After a long-delayed process, the U.S. Department of Health and Human Services added eight new substances to its Report on Carcinogens, which categorizes the known cancer risks of various substances and guides regulatory decisions about their use in consumer products. There are now 240 substances on the list. Concern about exposure is generally highest for those who work with the chemicals, and concern is less for consumers exposed to smaller amounts of the chemicals in consumer products. Exposures may increase risk but don't necessarily cause cancer, and an individual's genetic makeup, together with other risk factors, will determine risk. Still, given the known risks and the multitude of chemicals Americans are exposed to, many will want to reduce their risk by reducing their exposure.
"Reducing exposure to cancer-causing agents is something we all want, and the Report on Carcinogens provides important information on substances that pose a cancer risk," Linda Birnbaum, director of both the National Institute of Environmental Health Sciences and the National Toxicology Program, said in a prepared statement announcing the additions to the report.
The chemical industry reacted caustically to the report, with the American Chemistry Council stating that it was "concerned that politics may have hijacked the scientific process," but health and environmental watchdogs said that amounted to "the pot calling the kettle black", as an Environmental Defense Fund scientist put it.
Here's a quick summary of the addition to the list of cancer-causing substances, with those most likely to be of interest to consumers listed first:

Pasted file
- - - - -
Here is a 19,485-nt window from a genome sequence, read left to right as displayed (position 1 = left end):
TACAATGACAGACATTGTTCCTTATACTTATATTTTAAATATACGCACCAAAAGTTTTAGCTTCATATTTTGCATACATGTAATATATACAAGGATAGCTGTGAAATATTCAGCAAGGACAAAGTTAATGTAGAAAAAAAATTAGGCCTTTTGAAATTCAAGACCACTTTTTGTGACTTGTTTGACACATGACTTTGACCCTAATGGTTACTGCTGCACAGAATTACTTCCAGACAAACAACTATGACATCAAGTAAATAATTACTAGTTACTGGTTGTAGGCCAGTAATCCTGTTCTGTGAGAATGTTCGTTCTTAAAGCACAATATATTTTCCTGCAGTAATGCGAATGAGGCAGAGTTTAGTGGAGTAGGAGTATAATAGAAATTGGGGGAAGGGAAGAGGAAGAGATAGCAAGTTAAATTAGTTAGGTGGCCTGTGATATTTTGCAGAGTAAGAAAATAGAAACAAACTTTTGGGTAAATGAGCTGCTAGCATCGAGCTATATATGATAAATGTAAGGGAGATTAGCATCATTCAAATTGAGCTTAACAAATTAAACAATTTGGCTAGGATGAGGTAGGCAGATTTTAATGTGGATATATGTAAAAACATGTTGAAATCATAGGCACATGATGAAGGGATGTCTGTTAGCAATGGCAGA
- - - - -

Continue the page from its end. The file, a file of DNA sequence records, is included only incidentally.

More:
Substances already on this list, which numbers more than 50, include cigarette smoke, radon, ultraviolet radiation, benzene, coal tar and asbestos. The new additions are:
Formaldehyde: Formaldehyde has been a concern for environmental and health watchdogs for years. It is found in a wide variety of consumer products, from building and home improvement supplies like particle board, flooring carpets, cabinets and countertops; to children's and baby products like cribs, shoes and shampoos; to beauty products like nail polishes, "Brazilian blowout" hair treatments and other cosmetics.
Aristolochic acids: Aristolochic acids are botanicalical extracts marketed in herbal treatments for ailments like arthritis, gout and inflammation. Despite a warning to avoid the ingredient from the Food and Drug Administration in 2001, these products are still for sale, particularly on the Internet.
Substances already on this list, which numbers nearly 200, include diesel exhaust, PCBs, "Perc" (used by dry cleaners) and acrylamide (which can form at food cooked at high temperatures). The new additions are:
Riddelliine: Riddelliine is a botanical extract found in daisies like ragwort and groundsel, and shouldn't be confused with the drug Ritalin. Consumers could be exposed in herbal medicines, teas and honeys.
Styrene: Styrene is used to make everything from rubber pipes and fiberglass insulation to carpet backing and automobile parts. It's best known as a component of foam plastics better known as Styrofoam (No. 6 plastics), but outside of industrial settings the biggest consumer exposure comes from tobacco smoke.
Certain inhalable glass wool fibers: These glass wool fibers are used in insulation, but the government states that "the largest use of general purpose glass wool is for home and building insulation, which appears to be less durable and less biopersistent, and thus less likely to cause cancer in humans.
Captafol: Captafol is a fungicide that had been used on fruit and vegetable crops, as well as on ornamental plants and lawns, until it was banned in the U.S. in 1999.
Cobalt-tungsten carbide: Cobalt-tungsten carbide (in powder or metal form) is used to make cutting and grinding tools, dyes, and wear-resistant products for industrial uses.
O-nitrotoluene: O-Nitrotoluene is used to make everything from dyes and explosives to pesticides and pharmaceucticals.
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